Studio: IFC Midnight
Director: Colin Minihan
Writer: Colin Minihan
Producer: Kurtis David Harder, Chris Ball, Ben Knechtal, Colin Minihan
Stars: Hannah Emily Anderson, Brittany Allen, Martha MacIsaac, Joey Klein
A couple confronts the truth about their relationship when a stunning revelation turns their woodland getaway into a fight for survival.
Filmmaker Colin Minihan possesses an exceptional eye for dissecting horror subgenres down to core essentials that routinely make them tick. His other eye then sees precisely how to rebuild from that blueprint using efficient, engaging style. End results regularly turn familiar formulas into fresh entertainment.
For my money, Minihan’s “Grave Encounters” (review here) remains the slickest, scariest haunted asylum “found footage” film in a pool flooded with countless careless peers. By reducing a post-apocalyptic outbreak scenario to one resilient woman and one persistent zombie, “It Stains the Sands Red” (review here) similarly injected inspiration into another done to death backdrop.
The catch-22 with this pattern of marking new footprints in trampled territories is that Minihan ends up handcuffed creatively due to common clichés that unavoidably travel within these premises. His movies are enjoyable and well conceived, yet their edges get dinged by telegraphed tropes sacrificing realism for cinematicism.
Minihan’s forest-set survival thriller “What Keeps You Alive” provides another case study. Kept taut using a duo of dialed in performances and a nearly relentless rhythm, the movie satisfies with straight razor suspense and sharply structured setups. However, intentionally Spartan scale stays so simplified, the screenplay has no better path than to run full speed into predictable beats.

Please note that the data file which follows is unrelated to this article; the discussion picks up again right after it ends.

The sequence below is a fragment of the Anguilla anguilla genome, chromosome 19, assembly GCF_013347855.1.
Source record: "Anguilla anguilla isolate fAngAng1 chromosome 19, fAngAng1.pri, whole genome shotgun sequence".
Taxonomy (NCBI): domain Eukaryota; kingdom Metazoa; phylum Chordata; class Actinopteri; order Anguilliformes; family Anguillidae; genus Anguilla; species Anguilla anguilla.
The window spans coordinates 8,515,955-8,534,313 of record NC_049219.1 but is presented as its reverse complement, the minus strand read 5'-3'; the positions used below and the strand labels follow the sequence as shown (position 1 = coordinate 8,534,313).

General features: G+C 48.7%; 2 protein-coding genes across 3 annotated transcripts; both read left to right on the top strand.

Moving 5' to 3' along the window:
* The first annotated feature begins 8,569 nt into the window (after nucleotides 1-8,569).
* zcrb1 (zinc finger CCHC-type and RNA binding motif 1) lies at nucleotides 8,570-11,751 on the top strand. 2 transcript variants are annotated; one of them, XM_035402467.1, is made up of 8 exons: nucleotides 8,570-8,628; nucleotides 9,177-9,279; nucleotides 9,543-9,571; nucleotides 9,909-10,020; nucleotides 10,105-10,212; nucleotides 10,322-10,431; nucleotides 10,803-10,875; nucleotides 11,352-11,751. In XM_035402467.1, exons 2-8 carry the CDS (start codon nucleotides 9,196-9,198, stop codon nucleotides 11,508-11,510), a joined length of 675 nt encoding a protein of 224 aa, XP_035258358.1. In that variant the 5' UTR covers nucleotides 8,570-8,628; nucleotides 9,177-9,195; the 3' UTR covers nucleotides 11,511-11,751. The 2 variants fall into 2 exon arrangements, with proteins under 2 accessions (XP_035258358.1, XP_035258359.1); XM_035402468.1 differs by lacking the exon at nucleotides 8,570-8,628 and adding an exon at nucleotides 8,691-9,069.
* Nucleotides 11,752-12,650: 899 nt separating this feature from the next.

SPOILERS FOR THE FILM’S FIRST ACT
Celebrating their one-year wedding anniversary, Jules and Jackie have arrived at a remote cabin from Jackie’s childhood for an outdoorsy holiday. Bags are unpacked. Broad smiles widen faces. And with under three minutes having elapsed since the title card, one of Jackie’s first questions to Jules is, “have you seen my insulin?”
This is more than a mere Chekhov’s gun. This is a straight up spoiler. My seat cushion has barely warmed and the first thing I’m told about Jackie is how she is more than likely going to be done in.
This example highlights how Colin Minihan is a self-aware writer/director simultaneously restricted by his plot’s inherent limitations. He knows he has to establish that Jackie is diabetic while placing a needle in the toy box for later. But he hides this reveal as best he can by staging Jackie in a distant room and masking her shout as a maybe meaningless sentence while Jules occupies the frame. This is what I mean about getting cornered by a cliché, yet compensating with as clever a tactic as possible, even though this one doesn’t fool anybody.
“What Keeps You Alive” steps in these traps elsewhere, like when Jules mutters information out loud to herself while stitching her own wounds. The cynical viewer in me wonders why anyone would describe details when no one else is listening. The sympathetic critic in me counters, “what’s a better option for communicating exposition when only one person is onscreen?” Again, “What Keeps You Alive” often finds itself damned when it does as well as damned when it doesn’t.